Some Android phones can be hijacked via WiFi, Google releases fix

Chris Scott Barr - Feb 2, 2016, 9:00 am CST
Some Android phones can be hijacked via WiFi, Google releases fix

Generally, if you stay away from malicious sites, and don’t click any strange links that are sent to you, you’re going to keep your computer or phone pretty safe. After all, for an attacker to actually accomplish anything on your device, they need a way in. Well, on some Android phones, just being on the same WiFi network as your attacker can give them everything they need.

A recent vulnerability was found in Android phones using Broadcom WiFi chips. Specifically, anyone on the same network that also used a Broadcom chip could send wireless control packets to affected devices. These packets could be used to corrupt the kernel’s memory and allow the attacker to run code within the kernel itself.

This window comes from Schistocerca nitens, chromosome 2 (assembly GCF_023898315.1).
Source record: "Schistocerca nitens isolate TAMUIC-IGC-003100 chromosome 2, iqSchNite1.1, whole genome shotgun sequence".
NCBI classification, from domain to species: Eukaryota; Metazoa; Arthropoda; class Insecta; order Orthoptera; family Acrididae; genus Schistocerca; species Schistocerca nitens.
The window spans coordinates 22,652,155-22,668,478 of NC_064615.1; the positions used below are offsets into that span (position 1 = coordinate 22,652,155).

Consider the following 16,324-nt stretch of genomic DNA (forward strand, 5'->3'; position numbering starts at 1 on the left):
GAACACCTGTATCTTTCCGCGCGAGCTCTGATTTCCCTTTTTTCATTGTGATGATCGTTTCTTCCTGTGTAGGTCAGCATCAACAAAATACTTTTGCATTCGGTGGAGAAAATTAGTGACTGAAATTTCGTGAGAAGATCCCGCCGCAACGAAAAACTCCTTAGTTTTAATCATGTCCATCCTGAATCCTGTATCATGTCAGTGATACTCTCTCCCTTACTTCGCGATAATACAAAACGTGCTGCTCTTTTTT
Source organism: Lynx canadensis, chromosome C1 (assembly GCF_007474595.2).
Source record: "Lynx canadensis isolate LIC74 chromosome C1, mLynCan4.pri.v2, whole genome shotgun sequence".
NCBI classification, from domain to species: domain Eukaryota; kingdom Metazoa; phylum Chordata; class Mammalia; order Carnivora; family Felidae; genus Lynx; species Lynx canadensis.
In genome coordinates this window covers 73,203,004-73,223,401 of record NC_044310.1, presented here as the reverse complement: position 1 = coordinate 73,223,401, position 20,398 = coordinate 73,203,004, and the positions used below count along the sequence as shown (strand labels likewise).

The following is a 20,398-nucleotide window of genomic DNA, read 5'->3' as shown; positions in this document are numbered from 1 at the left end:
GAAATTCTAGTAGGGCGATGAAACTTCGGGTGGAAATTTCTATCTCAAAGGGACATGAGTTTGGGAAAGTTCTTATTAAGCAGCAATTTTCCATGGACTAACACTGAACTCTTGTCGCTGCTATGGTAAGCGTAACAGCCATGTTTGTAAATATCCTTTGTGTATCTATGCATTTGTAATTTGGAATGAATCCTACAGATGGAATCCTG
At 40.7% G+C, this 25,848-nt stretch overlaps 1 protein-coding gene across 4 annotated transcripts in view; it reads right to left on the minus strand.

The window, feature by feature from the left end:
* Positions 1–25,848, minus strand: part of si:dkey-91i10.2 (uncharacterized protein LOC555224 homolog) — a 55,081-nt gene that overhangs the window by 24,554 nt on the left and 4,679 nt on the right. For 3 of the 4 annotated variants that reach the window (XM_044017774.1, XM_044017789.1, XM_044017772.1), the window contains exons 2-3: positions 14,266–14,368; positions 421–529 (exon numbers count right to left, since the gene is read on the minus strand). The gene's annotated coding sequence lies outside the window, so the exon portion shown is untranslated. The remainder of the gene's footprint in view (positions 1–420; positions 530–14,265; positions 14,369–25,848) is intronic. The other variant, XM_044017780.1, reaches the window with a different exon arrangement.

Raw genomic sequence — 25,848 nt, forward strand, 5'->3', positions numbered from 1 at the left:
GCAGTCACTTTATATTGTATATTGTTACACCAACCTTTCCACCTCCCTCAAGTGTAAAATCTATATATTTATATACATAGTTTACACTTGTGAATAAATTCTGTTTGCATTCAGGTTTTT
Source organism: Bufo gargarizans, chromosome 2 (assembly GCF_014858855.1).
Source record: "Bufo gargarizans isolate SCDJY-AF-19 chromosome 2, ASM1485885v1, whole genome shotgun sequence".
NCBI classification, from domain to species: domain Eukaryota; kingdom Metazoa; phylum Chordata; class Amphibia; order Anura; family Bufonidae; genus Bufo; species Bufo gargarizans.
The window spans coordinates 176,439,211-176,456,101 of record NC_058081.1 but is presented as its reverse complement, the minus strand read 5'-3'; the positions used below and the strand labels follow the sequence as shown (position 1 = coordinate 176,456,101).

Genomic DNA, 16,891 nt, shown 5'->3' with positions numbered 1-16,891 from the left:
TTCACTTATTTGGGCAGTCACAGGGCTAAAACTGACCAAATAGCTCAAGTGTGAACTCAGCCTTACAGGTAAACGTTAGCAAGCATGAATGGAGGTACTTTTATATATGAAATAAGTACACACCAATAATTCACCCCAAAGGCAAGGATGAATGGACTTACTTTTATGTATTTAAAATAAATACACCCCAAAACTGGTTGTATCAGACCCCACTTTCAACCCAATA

It’s unlikely that you would run into this, unless you’re on a large WiFi network where someone is specifically sitting there trying to find vulnerable devices. The other good news is that Google has now patched this issue with the Broadcom WiFi driver, so if you update your Android device, this shouldn’t be an issue at all.

The company also patched several other vulnerabilities, one for Qualcomm chips that allowed similar kernel access, but only if you had a local app installed with malicious code. Several other minor vulnerabilities were patched as well.

VIA: PC World

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